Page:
"`It is the right and duty of parents under the law of nature as well as the common law and the statutes of many states to protect their children, to care for them in sickness and in health, and to do whatever may be necessary for their care, maintenance, and preservation, including medical attendance, if necessary. An omission to do this is a public wrong which the state, under its police powers, may prevent. The child has the right to call upon the parent for the discharge of this duty, and public policy for the good of society will not permit or allow the

parent to divest himself irrevocably of his obligations in this regard or to abandon them at his mere will or pleasure . . . . ' 39 Am. Jur., Parent and Child, p. 669, sec. 46."

From the above discussion, we conclude that a parent who fails to take any action to stop instances of child abuse can be prosecuted as a principal for exposing the child to the abuse, contrary to sec. 940.201, Stats. Consistent with the common law rule, however, we do not hold that all persons, regardless of their relationship or lack of relationship to an abused child, violate the child abuse statute by failing to take remedial action to protect the child. Finally, when liability under sec. 940.201, depends on a breach of the parent's duty to protect, the parent must knowingly act in disregard of the facts giving rise to a duty to act. LaFave and Scott, Criminal Law, sec. 26 at 187. The "knowingly" requirement is necessary for a breach of the parent's duty to protect; it is not imposed as an element of sec. 940.201.

Other jurisdictions also have recognized that a parent can be prosecuted as a principal for a knowing failure to protect. See Annot., "Penal Statutes Prohibiting Child Abuse, " 1 A.L.R. 4th 38, sec. 21 (1980). The Maryland courts provide the most useful analysis of the issue in a context involving a statute similar to sec. 940.201, Stats. In State v. Fabritz, 276 Md. 416, 348 A.2d 275, 280 (1975), the Maryland Court of Appeals construed that state's child abuse statute to apply to a parent who allegedly caused a child to experience further injury because she failed to seek prompt medical attention for the child who had been severely beaten by a baby sitter. The Maryland statute under which Fabritz was convicted provided that any parent or other person having custody of a child under 18 who causes abuse to such minor child is guilty of a felony. The statute defined "abuse" as "any physical injury or injuries sustained by a child as a result of cruel or inhumane treatment or as a result of malicious act or acts." Id. at 423. In Fabritz, the mother did not strike the blows which caused the initial injuries to the child nor did she know that the person in whose custody she had left her daughter would abuse the girl. Nevertheless, the court upheld the mother's conviction because the evidence showed that her failure to obtain prompt medical attention for the child resulted in further physical injury to the child. In this case, the language of sec. 940.201 is more expansive than the wording of the Maryland statute at issue in Fabritz. The Maryland statute penalized specified persons for "caus[ing] abuse" to a minor child, whereas sec. 940.201, makes it a crime to "subject a child to cruel maltreatment."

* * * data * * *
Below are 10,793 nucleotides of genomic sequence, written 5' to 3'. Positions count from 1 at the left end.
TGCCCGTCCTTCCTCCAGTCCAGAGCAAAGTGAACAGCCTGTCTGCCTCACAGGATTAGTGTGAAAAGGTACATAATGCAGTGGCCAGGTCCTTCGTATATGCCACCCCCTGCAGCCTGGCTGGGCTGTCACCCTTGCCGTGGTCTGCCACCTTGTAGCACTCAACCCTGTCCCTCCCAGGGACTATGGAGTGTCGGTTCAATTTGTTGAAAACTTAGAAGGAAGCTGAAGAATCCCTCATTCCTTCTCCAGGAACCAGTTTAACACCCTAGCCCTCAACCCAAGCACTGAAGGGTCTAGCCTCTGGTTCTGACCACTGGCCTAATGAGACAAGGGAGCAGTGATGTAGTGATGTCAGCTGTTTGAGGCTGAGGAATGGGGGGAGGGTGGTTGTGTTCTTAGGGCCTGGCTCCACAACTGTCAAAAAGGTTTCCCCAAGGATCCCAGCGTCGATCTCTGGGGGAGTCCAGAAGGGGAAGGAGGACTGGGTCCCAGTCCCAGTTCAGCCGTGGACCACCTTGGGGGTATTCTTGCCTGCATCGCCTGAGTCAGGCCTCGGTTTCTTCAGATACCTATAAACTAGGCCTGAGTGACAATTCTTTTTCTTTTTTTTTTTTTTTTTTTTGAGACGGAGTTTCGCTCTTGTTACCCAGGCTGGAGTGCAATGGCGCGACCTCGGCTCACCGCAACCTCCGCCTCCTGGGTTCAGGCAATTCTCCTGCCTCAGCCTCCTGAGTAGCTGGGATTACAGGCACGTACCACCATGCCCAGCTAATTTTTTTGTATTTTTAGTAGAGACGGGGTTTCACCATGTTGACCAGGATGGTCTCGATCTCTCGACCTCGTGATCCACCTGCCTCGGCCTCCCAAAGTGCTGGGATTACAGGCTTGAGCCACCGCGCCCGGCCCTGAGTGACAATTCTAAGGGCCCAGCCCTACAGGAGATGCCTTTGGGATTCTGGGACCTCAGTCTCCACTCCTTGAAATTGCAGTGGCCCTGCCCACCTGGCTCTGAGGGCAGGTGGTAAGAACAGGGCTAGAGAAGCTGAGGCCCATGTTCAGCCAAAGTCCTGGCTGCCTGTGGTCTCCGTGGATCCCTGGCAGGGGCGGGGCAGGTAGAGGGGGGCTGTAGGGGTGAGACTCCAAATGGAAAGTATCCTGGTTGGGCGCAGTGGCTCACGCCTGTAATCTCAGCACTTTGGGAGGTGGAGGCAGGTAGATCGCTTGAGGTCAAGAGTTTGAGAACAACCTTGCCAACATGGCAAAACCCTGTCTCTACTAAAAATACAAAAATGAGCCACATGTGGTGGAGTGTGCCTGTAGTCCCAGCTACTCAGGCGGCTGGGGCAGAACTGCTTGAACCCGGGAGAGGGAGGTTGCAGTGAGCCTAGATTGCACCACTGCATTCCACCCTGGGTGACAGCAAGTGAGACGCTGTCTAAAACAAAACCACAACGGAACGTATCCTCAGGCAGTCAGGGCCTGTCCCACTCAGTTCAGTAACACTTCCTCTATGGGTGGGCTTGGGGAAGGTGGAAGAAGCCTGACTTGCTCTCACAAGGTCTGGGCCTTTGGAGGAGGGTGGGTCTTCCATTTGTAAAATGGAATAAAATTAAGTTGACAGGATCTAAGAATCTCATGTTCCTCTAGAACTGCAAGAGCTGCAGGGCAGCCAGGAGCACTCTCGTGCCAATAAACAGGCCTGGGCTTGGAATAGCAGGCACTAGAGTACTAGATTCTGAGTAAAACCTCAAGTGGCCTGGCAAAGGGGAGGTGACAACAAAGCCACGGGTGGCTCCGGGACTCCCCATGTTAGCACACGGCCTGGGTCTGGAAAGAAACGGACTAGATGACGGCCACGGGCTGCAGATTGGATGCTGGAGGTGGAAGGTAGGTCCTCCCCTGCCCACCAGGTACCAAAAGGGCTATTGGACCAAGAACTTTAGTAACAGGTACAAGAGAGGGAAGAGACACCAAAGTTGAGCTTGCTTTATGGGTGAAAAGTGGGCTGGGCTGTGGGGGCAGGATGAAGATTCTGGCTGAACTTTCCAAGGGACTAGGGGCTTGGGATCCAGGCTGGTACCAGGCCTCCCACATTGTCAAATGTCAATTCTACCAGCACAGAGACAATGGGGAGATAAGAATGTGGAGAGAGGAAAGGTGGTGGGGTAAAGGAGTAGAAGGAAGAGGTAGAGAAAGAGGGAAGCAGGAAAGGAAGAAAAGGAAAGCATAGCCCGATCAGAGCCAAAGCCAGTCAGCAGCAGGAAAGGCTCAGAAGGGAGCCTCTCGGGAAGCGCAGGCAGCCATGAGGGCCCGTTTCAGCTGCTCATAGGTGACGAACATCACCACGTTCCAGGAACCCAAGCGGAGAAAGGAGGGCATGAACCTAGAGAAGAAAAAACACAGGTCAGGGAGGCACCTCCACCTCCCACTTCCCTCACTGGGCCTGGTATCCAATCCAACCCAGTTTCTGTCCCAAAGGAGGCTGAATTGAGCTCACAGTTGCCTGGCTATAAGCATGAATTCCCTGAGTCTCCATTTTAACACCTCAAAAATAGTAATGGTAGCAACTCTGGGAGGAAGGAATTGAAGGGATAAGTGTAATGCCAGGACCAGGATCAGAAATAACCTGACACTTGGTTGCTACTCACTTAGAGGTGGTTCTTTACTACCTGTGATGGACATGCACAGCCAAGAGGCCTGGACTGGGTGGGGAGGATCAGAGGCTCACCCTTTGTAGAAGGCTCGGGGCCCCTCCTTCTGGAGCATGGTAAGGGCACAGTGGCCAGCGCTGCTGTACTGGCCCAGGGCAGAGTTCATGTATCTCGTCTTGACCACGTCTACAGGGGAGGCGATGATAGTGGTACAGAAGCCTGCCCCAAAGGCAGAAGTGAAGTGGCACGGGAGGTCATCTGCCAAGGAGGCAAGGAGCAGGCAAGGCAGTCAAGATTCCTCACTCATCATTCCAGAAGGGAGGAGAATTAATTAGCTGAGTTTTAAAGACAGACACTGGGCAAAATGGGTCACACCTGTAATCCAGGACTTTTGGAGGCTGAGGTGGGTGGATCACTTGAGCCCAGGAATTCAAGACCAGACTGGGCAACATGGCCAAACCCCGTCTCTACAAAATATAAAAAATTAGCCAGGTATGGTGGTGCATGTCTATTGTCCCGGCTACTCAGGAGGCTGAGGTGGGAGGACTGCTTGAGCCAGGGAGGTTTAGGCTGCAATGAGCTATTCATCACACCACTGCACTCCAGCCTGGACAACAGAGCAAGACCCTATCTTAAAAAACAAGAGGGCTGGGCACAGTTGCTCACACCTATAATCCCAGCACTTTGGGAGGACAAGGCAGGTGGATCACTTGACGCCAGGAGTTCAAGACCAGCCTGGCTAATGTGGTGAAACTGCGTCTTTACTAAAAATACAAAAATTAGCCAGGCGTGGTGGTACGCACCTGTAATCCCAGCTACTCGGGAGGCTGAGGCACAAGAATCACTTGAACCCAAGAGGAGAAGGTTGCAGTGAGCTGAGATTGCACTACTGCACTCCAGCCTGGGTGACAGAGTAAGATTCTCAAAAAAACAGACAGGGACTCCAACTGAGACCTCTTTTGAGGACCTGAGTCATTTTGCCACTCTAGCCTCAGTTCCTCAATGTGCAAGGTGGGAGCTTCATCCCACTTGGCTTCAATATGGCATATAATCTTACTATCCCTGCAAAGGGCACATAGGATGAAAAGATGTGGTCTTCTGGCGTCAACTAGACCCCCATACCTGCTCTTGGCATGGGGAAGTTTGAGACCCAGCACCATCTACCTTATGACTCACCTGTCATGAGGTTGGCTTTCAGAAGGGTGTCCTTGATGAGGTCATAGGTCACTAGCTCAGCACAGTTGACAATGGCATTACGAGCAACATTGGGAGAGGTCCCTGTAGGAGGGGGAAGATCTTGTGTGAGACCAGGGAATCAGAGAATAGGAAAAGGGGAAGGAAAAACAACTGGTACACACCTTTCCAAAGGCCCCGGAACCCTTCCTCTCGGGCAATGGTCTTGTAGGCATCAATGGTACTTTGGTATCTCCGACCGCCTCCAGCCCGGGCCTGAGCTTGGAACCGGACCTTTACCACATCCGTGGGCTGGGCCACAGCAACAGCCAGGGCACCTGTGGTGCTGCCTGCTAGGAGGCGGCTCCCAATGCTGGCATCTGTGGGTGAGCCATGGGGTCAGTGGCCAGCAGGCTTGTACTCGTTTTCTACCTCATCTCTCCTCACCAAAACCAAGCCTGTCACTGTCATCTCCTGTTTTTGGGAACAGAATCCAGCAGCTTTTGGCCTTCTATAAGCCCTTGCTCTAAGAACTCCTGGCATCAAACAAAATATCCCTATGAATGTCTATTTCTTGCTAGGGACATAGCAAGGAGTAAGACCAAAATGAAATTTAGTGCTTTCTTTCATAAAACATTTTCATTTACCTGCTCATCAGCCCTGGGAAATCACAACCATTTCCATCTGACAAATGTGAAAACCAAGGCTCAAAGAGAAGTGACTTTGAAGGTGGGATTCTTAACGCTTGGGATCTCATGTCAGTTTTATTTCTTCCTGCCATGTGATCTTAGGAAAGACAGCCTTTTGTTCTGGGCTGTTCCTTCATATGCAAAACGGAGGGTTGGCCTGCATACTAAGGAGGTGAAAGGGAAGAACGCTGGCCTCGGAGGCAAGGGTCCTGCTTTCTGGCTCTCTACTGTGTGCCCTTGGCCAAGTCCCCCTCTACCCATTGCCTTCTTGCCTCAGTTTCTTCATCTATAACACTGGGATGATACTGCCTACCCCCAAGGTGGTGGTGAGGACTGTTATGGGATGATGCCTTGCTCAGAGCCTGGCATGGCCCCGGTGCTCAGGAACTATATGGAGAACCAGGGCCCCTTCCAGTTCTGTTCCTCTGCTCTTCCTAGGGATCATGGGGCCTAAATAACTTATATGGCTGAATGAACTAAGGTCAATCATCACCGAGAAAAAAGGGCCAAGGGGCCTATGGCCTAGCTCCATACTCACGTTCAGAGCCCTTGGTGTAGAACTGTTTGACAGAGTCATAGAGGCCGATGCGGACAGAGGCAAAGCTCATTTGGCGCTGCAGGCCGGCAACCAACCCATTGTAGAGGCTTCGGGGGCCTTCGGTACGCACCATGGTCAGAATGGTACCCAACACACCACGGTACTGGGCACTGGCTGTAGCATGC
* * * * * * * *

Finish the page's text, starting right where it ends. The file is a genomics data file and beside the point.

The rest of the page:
Although Fabritz's conviction was reversed on habeas corpus in Fabritz v. Traurig, 583 F.2d (4th Cir. 1978), the basis for the reversal was insufficient evidence to show that the defendant knew the extent of her daughter's injuries or the foreseeable consequences of her failure to obtain prompt medical attention.

In Pope v. State, 284 Md. 309, 396 A.2d 1054 (1979), the Maryland Court of Appeals reaffirmed its conclusion that a parent who fails to prevent numerous acts of abuse to a child over a relatively protracted period may be guilty of felony child abuse. Pope's child abuse conviction was reversed because her status as a friend of the abusive mother did not bring her within the class of persons specified by the statute; however, the court declared that Pope's failure to attempt to stop the abuse brought her conduct within the purview of the Maryland law.

A prior Maryland decision, although not involving a conviction under a child abuse statute, also is particularly relevant to this defendant's claim that an omission cannot constitute a crime. In Palmer v. State, 223 Md. 341, 164 A.2d 467 (1960), a mother was convicted of negligent homicide based on her failure to protect her child from the repeated abuse of her lover. The Maryland Court of Appeals succinctly stated the basis for the mother's criminal liability: